An Arkansas Appeals Court has upheld the ruling of the Arkansas Workers’ Compensation Commission that the night manager of a grocery story is entitled to workers’ compensation benefits for injuries sustained when he walked a 16 year-old employee to her car at night.
In CV’s Family Foods v. Harold L. Caverly, Case No. CA08-775, on appeal from the Arkansas Workers’ Compensation Commission [NO. F607086], the grocery store had argued there “was no substantial evidence to support the Commission’s decision” that the grocery store manager, Harold Caverly, was “performing employment services when he was injured escorting” the employee to her vehicle after dark, according to court documents.
The court explained the incident in question as follows:
“Appellee [Caverly] was sixty-seven years of age at the time of the injury, and he had been employed by appellant for many years. He testified that the store closed that night at 9:00 p.m. Appellee clocked out, set the alarm, and waited for the only remaining employee, a sixteen-year-old girl, to finish counting the money. Appellee secured the lock, and they left the store together. Employees were required by store policy to park fifty to one-hundred yards away from the store in order to reserve the closer and more desirable parking spots for customers. As they entered the parking lot to walk to their vehicles, appellee noticed that there was a vehicle parked near to that of his employee. Appellee was watching the employee to ensure her safety when he tripped over an unseen concrete barrier in the parking lot and sustained the injury that the Commission found to be compensable.”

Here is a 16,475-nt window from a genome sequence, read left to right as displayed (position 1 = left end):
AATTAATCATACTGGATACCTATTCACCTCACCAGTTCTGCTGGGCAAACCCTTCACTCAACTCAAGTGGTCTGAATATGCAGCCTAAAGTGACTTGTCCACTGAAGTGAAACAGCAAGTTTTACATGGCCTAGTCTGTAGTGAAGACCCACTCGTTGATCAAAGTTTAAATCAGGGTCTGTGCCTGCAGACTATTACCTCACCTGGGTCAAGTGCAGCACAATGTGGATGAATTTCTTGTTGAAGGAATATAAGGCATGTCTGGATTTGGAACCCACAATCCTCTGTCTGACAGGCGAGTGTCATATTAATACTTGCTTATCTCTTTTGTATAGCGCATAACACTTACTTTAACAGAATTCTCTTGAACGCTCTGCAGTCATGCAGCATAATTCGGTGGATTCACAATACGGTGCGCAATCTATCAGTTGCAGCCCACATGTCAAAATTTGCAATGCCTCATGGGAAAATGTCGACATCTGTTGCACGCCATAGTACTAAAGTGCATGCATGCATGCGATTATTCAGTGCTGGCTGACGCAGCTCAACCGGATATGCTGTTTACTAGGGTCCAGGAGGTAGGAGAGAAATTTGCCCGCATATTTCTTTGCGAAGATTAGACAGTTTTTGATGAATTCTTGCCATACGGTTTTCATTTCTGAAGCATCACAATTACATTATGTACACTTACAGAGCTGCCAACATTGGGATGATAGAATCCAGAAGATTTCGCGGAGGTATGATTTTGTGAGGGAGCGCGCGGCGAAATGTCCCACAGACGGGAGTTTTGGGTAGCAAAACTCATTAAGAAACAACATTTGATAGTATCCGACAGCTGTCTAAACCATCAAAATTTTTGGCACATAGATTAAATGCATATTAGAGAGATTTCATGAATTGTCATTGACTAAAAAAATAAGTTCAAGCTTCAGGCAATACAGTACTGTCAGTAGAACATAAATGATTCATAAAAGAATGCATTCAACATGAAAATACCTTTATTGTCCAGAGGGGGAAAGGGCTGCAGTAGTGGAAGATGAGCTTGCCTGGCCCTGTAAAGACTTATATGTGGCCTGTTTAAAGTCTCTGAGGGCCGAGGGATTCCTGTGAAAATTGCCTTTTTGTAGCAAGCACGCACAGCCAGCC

Caverly sustained a fractured hip from the fall. In a hearing, he acknowledged that while he thought it was his duty to ensure that his employees reached their vehicles safely, no one ever told him that it was his duty. Caverly’s employer, John P. Wilkinson, testified that it was not a requirement for the manager to make sure an employee reaches her care safely.
The appeals court, however, disagreed. It asserted that Caverly’s action in seeking to assure the safety of his employee was “more than gentlemanly and laudable: it was an activity that came within the scope of his oversight, and it benefitted the employer by ensuring the safety of a trained and valuable employee, and by helping establish a record of safety on the premises that would benefit the employer in its attempts to recruit future employees and to alleviate any fears that potential customers might have about the safety of the parking lot after dark.”
Source: Arkansas Court of Appeals, Divisions III and IV
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